Fired McDonald’s CEO resigns from NGO promoting workplace equality

  • The McDonald’s CEO fired over an office romance has removed himself as director of a nonprofit supporting women in the workplace.
  • Lorraine Hariton, the CEO of Catalyst, told Business Insider Steve Easterbrook’s resignation on Tuesday “was the right thing to do.”
  • “Ensuring a workplace where everyone can thrive requires a long-term, intentional commitment from those in leadership — especially CEOs,” Hariton added.
  • Easterbook resigned from the board of Walmart on Monday, but he will remain a fellow of Oxford’s Centre for Corporate Reputation, the university said.
  • Visit Business Insider’s homepage for more stories.

The McDonald’s CEO fired over a relationship with a subordinate has resigned as director of a nonprofit backing equality in the workplace.

Catalyst told Business Insider Steve Easterbrook quit on Tuesday following Sunday’s news of his departure from McDonald’s.

“We believe the decision to remove him as CEO and from the board was the right thing to do and represents the company’s ongoing commitment to building respectful, safe, and inclusive workplaces,” Catalyst CEO Lorraine Hariton said.

“Ensuring a workplace where everyone can thrive requires a long-term, intentional commitment from those in leadership — especially CEOs.”

FILE PHOTO: Steve Easterbrook, CEO of McDonald's Corp., attends the annual Allen and Co. Sun Valley media conference in Sun Valley, Idaho, U.S., July 10, 2019. REUTERS/Brendan McDermid/File Photo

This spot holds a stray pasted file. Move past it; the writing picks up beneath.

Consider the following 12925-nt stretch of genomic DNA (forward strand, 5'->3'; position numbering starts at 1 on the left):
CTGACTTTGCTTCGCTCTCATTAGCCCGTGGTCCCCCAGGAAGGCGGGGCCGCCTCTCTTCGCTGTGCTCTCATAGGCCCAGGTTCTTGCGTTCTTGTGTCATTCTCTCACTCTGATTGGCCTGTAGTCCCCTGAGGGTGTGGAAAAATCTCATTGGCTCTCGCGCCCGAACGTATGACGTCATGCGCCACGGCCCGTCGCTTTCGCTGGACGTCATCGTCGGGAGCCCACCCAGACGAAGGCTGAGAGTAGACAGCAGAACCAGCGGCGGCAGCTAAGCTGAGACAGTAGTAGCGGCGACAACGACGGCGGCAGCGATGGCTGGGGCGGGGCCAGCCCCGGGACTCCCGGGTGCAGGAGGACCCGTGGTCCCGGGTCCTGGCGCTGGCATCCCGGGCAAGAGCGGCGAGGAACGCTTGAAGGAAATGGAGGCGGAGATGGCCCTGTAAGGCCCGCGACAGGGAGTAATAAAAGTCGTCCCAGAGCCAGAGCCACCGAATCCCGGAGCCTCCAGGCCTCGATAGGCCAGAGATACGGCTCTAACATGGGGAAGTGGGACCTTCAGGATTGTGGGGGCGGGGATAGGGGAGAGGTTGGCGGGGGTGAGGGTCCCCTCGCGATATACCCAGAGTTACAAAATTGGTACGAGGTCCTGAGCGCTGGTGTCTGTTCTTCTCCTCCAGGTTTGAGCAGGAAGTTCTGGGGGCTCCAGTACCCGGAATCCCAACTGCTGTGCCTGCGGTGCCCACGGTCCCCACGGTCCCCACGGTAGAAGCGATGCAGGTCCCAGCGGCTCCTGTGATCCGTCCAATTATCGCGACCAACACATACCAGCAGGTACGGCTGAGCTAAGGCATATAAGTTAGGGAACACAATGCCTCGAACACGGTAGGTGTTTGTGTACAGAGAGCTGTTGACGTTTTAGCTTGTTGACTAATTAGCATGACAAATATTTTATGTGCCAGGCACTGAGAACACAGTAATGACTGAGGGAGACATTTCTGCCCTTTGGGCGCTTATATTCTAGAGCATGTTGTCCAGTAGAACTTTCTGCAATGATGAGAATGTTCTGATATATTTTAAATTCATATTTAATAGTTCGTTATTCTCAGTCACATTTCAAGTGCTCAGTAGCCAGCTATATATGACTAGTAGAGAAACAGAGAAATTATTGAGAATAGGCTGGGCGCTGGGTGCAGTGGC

Easterbrook at the annual Allen and Co. Sun Valley media conference in Sun Valley, Idaho.
Reuters


Catalyst partners with more than 800 companies with the goal of accelerating progress for women in the workplace.

Easterbrook’s departure from McDonald’s will not affect his position as a fellow at the University of Oxford’s Centre for Corporate Reputation, the center told Business Insider on Tuesday.

Easterbook resigned from the board of Walmart on Monday.

Easterbrook’s departure from McDonald’s has sparked debate over the acceptability of relationships between staff inside companies.

Critics argue that men or women in senior positions wield power over subordinates that throws the “consensual” nature of the relationship into question.

The identity, age, or seniority of the person involved with Easterbrook is unclear.

Easterbrook earned $15.9 million in his role as McDonald’s CEO in 2018, and he is set to receive at least half a year’s wages in severance pay. According to company documents filed Monday, Easterbrook is entitled to 26 weeks of severance pay, worth about $675,000.

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